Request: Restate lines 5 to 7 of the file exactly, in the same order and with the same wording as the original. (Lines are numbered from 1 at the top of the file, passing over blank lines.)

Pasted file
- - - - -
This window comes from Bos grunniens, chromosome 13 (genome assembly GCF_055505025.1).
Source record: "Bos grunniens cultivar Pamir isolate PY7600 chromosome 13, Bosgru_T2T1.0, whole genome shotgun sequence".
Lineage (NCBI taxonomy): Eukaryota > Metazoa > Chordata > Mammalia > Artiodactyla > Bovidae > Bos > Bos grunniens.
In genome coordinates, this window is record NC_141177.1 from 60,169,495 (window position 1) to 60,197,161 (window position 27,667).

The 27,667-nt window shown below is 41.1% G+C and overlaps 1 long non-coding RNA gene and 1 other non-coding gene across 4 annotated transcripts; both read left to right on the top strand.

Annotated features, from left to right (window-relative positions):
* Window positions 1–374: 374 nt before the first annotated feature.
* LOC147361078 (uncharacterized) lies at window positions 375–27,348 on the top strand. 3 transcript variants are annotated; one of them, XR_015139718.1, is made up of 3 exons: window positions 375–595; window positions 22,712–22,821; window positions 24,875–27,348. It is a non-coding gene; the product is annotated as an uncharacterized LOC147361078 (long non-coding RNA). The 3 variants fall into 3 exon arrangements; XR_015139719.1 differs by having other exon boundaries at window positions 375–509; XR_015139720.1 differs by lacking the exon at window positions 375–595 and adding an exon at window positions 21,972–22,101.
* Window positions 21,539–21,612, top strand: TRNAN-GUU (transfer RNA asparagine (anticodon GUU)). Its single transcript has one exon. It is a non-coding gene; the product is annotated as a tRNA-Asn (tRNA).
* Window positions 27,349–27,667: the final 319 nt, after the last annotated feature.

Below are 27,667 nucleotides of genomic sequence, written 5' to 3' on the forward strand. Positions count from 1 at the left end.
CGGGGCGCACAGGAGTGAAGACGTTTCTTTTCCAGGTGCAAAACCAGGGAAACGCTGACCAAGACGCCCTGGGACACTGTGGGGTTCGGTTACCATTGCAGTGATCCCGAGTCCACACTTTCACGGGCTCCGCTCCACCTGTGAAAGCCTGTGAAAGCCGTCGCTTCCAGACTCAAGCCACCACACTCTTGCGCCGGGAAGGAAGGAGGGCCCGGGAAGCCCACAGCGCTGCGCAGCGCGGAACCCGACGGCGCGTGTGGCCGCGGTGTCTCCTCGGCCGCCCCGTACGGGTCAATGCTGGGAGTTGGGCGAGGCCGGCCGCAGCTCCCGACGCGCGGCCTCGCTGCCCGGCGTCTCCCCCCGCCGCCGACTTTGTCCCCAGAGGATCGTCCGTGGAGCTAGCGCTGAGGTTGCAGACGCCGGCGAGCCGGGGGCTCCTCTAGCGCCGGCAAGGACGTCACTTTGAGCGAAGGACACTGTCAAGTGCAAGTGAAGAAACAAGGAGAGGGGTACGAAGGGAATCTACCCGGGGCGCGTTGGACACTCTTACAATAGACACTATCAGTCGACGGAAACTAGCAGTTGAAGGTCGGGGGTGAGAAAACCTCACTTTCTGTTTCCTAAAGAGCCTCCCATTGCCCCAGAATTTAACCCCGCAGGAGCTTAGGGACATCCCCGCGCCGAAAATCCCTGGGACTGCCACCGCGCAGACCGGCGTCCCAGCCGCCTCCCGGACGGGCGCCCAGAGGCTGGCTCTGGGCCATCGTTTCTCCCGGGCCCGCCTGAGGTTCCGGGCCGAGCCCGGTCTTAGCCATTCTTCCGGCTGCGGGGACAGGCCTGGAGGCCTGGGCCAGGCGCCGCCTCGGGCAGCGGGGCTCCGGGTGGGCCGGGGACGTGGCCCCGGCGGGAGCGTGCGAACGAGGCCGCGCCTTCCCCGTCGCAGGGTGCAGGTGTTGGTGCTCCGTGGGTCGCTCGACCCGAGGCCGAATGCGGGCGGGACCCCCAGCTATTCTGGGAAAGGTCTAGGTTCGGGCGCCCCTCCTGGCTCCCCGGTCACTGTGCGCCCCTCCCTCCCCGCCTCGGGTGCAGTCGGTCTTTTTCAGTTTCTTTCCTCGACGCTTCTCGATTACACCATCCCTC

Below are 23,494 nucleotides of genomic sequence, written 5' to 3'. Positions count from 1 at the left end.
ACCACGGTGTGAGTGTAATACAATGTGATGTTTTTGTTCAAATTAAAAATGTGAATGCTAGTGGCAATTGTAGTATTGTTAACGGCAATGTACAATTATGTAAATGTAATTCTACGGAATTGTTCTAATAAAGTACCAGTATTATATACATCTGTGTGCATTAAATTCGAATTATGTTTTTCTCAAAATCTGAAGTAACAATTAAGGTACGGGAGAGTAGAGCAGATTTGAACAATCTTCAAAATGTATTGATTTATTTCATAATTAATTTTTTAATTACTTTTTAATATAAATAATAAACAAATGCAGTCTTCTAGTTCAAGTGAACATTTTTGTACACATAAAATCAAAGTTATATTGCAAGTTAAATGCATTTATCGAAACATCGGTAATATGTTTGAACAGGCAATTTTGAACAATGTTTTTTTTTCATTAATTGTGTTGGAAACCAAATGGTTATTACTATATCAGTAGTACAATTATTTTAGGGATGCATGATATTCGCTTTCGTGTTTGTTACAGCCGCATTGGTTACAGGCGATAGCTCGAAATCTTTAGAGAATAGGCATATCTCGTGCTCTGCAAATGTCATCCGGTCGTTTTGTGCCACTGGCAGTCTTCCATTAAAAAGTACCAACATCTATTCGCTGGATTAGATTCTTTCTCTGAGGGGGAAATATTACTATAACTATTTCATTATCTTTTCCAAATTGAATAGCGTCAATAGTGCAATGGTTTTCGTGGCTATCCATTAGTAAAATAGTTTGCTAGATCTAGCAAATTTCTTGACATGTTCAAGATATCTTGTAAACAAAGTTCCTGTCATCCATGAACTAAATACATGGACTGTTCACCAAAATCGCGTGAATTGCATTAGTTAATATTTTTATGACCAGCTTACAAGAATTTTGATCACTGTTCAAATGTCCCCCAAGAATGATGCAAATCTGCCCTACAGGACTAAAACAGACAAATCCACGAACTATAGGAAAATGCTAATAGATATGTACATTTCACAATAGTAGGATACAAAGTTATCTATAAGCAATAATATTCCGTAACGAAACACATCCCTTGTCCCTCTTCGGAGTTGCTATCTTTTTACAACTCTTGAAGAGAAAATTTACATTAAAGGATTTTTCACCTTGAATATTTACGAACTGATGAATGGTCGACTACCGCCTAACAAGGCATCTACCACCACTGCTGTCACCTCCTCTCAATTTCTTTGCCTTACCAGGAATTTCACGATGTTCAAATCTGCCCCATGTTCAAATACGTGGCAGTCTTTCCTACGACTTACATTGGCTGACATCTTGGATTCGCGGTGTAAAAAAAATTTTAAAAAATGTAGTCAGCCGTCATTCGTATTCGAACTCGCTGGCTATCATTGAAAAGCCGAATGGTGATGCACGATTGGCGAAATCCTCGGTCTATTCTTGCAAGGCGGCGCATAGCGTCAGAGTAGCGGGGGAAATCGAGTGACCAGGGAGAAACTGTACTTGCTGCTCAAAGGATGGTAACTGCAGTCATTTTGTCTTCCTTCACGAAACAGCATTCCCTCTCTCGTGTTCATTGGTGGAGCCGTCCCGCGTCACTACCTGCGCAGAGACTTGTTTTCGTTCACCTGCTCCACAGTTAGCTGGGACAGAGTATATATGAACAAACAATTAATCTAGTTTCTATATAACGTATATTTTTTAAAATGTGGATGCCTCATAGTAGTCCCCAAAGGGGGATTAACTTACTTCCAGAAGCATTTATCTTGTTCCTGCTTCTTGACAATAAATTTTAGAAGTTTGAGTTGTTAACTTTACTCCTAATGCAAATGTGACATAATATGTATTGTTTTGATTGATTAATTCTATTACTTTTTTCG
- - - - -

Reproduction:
The 27,667-nt window shown below is 41.1% G+C and overlaps 1 long non-coding RNA gene and 1 other non-coding gene across 4 annotated transcripts; both read left to right on the top strand.

Annotated features, from left to right (window-relative positions):
* Window positions 1–374: 374 nt before the first annotated feature.